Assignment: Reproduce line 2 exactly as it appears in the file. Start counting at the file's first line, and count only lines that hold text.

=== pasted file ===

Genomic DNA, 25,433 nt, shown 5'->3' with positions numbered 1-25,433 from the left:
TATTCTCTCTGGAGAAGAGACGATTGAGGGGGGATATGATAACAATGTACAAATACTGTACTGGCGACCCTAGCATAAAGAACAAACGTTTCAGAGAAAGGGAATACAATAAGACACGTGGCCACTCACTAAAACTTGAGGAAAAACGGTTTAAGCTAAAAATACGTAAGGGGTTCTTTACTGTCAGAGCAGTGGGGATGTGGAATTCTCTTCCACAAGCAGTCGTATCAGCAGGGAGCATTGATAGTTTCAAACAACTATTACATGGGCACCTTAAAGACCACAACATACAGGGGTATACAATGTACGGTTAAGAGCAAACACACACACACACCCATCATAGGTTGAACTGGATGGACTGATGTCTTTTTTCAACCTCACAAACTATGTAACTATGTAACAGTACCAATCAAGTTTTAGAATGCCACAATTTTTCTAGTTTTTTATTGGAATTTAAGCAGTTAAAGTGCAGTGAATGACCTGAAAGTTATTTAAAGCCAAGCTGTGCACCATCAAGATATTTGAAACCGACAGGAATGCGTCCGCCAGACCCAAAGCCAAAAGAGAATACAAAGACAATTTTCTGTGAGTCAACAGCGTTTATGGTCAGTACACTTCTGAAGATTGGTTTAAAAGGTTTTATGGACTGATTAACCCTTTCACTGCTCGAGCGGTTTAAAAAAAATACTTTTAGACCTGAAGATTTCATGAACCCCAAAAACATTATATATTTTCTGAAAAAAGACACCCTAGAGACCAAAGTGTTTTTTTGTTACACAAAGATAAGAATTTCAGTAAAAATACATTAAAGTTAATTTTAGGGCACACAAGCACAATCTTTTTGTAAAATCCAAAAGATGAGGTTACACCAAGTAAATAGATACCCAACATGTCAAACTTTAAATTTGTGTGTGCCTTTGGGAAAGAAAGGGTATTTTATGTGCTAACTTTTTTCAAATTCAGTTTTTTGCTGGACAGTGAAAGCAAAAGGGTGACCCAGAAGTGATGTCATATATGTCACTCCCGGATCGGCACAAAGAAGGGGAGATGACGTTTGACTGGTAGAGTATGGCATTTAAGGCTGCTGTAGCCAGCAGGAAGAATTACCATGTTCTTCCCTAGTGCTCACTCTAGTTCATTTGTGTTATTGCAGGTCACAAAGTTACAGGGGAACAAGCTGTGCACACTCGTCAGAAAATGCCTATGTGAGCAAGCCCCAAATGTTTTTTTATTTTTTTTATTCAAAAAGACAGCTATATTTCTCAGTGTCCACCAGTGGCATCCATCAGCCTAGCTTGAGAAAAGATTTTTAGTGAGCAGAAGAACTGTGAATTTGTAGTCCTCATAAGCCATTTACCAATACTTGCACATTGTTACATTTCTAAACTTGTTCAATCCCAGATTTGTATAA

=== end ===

TATTCTCTCTGGAGAAGAGACGATTGAGGGGGGATATGATAACAATGTACAAATACTGTACTGGCGACCCTAGCATAAAGAACAAACGTTTCAGAGAAAGGGAATACAATAAGACACGTGGCCACTCACTAAAACTTGAGGAAAAACGGTTTAAGCTAAAAATACGTAAGGGGTTCTTTACTGTCAGAGCAGTGGGGATGTGGAATTCTCTTCCACAAGCAGTCGTATCAGCAGGGAGCATTGATAGTTTCAAACAACTATTACATGGGCACCTTAAAGACCACAACATACAGGGGTATACAATGTACGGTTAAGAGCAAACACACACACACACCCATCATAGGTTGAACTGGATGGACTGATGTCTTTTTTCAACCTCACAAACTATGTAACTATGTAACAGTACCAATCAAGTTTTAGAATGCCACAATTTTTCTAGTTTTTTATTGGAATTTAAGCAGTTAAAGTGCAGTGAATGACCTGAAAGTTATTTAAAGCCAAGCTGTGCACCATCAAGATATTTGAAACCGACAGGAATGCGTCCGCCAGACCCAAAGCCAAAAGAGAATACAAAGACAATTTTCTGTGAGTCAACAGCGTTTATGGTCAGTACACTTCTGAAGATTGGTTTAAAAGGTTTTATGGACTGATTAACCCTTTCACTGCTCGAGCGGTTTAAAAAAAATACTTTTAGACCTGAAGATTTCATGAACCCCAAAAACATTATATATTTTCTGAAAAAAGACACCCTAGAGACCAAAGTGTTTTTTTGTTACACAAAGATAAGAATTTCAGTAAAAATACATTAAAGTTAATTTTAGGGCACACAAGCACAATCTTTTTGTAAAATCCAAAAGATGAGGTTACACCAAGTAAATAGATACCCAACATGTCAAACTTTAAATTTGTGTGTGCCTTTGGGAAAGAAAGGGTATTTTATGTGCTAACTTTTTTCAAATTCAGTTTTTTGCTGGACAGTGAAAGCAAAAGGGTGACCCAGAAGTGATGTCATATATGTCACTCCCGGATCGGCACAAAGAAGGGGAGATGACGTTTGACTGGTAGAGTATGGCATTTAAGGCTGCTGTAGCCAGCAGGAAGAATTACCATGTTCTTCCCTAGTGCTCACTCTAGTTCATTTGTGTTATTGCAGGTCACAAAGTTACAGGGGAACAAGCTGTGCACACTCGTCAGAAAATGCCTATGTGAGCAAGCCCCAAATGTTTTTTTATTTTTTTTATTCAAAAAGACAGCTATATTTCTCAGTGTCCACCAGTGGCATCCATCAGCCTAGCTTGAGAAAAGATTTTTAGTGAGCAGAAGAACTGTGAATTTGTAGTCCTCATAAGCCATTTACCAATACTTGCACATTGTTACATTTCTAAACTTGTTCAATCCCAGATTTGTATAA